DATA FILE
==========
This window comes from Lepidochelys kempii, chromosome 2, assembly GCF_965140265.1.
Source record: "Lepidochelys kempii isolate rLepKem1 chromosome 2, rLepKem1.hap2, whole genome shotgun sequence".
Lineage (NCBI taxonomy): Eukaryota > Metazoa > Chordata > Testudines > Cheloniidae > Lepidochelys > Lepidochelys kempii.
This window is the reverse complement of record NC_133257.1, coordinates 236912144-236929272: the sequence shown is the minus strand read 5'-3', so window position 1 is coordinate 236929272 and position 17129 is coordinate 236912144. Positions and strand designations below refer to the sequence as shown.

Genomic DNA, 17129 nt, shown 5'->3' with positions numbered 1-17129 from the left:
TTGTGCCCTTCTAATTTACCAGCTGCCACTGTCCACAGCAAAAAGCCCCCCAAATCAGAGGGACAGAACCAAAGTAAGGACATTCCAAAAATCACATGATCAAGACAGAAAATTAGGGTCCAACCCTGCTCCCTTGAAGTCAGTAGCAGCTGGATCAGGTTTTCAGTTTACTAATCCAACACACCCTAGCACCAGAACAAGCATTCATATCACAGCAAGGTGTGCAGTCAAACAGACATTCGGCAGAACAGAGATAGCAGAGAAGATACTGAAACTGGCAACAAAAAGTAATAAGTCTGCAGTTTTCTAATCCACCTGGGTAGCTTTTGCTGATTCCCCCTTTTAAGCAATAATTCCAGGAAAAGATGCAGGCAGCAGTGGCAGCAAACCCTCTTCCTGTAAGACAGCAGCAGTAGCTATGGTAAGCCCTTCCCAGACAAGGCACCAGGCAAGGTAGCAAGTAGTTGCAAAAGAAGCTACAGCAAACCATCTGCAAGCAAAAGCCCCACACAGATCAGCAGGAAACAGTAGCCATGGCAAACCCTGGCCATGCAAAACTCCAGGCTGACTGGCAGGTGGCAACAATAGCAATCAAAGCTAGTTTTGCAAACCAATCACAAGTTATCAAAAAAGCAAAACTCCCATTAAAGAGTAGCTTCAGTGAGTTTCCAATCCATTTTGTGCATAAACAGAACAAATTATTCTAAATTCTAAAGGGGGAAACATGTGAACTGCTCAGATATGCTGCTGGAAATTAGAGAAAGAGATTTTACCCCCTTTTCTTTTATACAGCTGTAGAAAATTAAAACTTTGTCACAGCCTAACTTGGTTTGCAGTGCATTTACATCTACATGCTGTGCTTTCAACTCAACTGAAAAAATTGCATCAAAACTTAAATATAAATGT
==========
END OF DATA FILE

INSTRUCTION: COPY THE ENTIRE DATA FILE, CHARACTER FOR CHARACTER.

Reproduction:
This window comes from Lepidochelys kempii, chromosome 2, assembly GCF_965140265.1.
Source record: "Lepidochelys kempii isolate rLepKem1 chromosome 2, rLepKem1.hap2, whole genome shotgun sequence".
Lineage (NCBI taxonomy): Eukaryota > Metazoa > Chordata > Testudines > Cheloniidae > Lepidochelys > Lepidochelys kempii.
This window is the reverse complement of record NC_133257.1, coordinates 236912144-236929272: the sequence shown is the minus strand read 5'-3', so window position 1 is coordinate 236929272 and position 17129 is coordinate 236912144. Positions and strand designations below refer to the sequence as shown.

Genomic DNA, 17129 nt, shown 5'->3' with positions numbered 1-17129 from the left:
TTGTGCCCTTCTAATTTACCAGCTGCCACTGTCCACAGCAAAAAGCCCCCCAAATCAGAGGGACAGAACCAAAGTAAGGACATTCCAAAAATCACATGATCAAGACAGAAAATTAGGGTCCAACCCTGCTCCCTTGAAGTCAGTAGCAGCTGGATCAGGTTTTCAGTTTACTAATCCAACACACCCTAGCACCAGAACAAGCATTCATATCACAGCAAGGTGTGCAGTCAAACAGACATTCGGCAGAACAGAGATAGCAGAGAAGATACTGAAACTGGCAACAAAAAGTAATAAGTCTGCAGTTTTCTAATCCACCTGGGTAGCTTTTGCTGATTCCCCCTTTTAAGCAATAATTCCAGGAAAAGATGCAGGCAGCAGTGGCAGCAAACCCTCTTCCTGTAAGACAGCAGCAGTAGCTATGGTAAGCCCTTCCCAGACAAGGCACCAGGCAAGGTAGCAAGTAGTTGCAAAAGAAGCTACAGCAAACCATCTGCAAGCAAAAGCCCCACACAGATCAGCAGGAAACAGTAGCCATGGCAAACCCTGGCCATGCAAAACTCCAGGCTGACTGGCAGGTGGCAACAATAGCAATCAAAGCTAGTTTTGCAAACCAATCACAAGTTATCAAAAAAGCAAAACTCCCATTAAAGAGTAGCTTCAGTGAGTTTCCAATCCATTTTGTGCATAAACAGAACAAATTATTCTAAATTCTAAAGGGGGAAACATGTGAACTGCTCAGATATGCTGCTGGAAATTAGAGAAAGAGATTTTACCCCCTTTTCTTTTATACAGCTGTAGAAAATTAAAACTTTGTCACAGCCTAACTTGGTTTGCAGTGCATTTACATCTACATGCTGTGCTTTCAACTCAACTGAAAAAATTGCATCAAAACTTAAATATAAATGT